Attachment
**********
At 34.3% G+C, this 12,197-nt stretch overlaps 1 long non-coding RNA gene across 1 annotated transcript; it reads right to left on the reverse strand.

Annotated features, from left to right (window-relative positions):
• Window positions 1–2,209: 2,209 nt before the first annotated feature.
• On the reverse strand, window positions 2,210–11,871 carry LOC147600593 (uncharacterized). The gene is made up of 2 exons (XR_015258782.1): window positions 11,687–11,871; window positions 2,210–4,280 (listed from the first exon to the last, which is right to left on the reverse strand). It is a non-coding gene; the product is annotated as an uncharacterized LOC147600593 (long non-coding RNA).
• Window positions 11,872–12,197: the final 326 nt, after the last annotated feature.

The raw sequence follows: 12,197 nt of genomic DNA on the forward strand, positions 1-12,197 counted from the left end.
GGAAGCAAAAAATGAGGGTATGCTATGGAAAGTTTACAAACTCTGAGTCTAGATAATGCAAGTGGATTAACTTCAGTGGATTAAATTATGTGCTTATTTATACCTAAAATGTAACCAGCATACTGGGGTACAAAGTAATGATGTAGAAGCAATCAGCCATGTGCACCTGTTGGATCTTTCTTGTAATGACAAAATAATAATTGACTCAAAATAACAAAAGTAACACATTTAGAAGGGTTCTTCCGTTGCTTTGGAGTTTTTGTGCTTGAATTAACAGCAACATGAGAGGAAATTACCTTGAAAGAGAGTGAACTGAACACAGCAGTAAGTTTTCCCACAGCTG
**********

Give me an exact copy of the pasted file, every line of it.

At 34.3% G+C, this 12,197-nt stretch overlaps 1 long non-coding RNA gene across 1 annotated transcript; it reads right to left on the reverse strand.

Annotated features, from left to right (window-relative positions):
• Window positions 1–2,209: 2,209 nt before the first annotated feature.
• On the reverse strand, window positions 2,210–11,871 carry LOC147600593 (uncharacterized). The gene is made up of 2 exons (XR_015258782.1): window positions 11,687–11,871; window positions 2,210–4,280 (listed from the first exon to the last, which is right to left on the reverse strand). It is a non-coding gene; the product is annotated as an uncharacterized LOC147600593 (long non-coding RNA).
• Window positions 11,872–12,197: the final 326 nt, after the last annotated feature.

The raw sequence follows: 12,197 nt of genomic DNA on the forward strand, positions 1-12,197 counted from the left end.
GGAAGCAAAAAATGAGGGTATGCTATGGAAAGTTTACAAACTCTGAGTCTAGATAATGCAAGTGGATTAACTTCAGTGGATTAAATTATGTGCTTATTTATACCTAAAATGTAACCAGCATACTGGGGTACAAAGTAATGATGTAGAAGCAATCAGCCATGTGCACCTGTTGGATCTTTCTTGTAATGACAAAATAATAATTGACTCAAAATAACAAAAGTAACACATTTAGAAGGGTTCTTCCGTTGCTTTGGAGTTTTTGTGCTTGAATTAACAGCAACATGAGAGGAAATTACCTTGAAAGAGAGTGAACTGAACACAGCAGTAAGTTTTCCCACAGCTG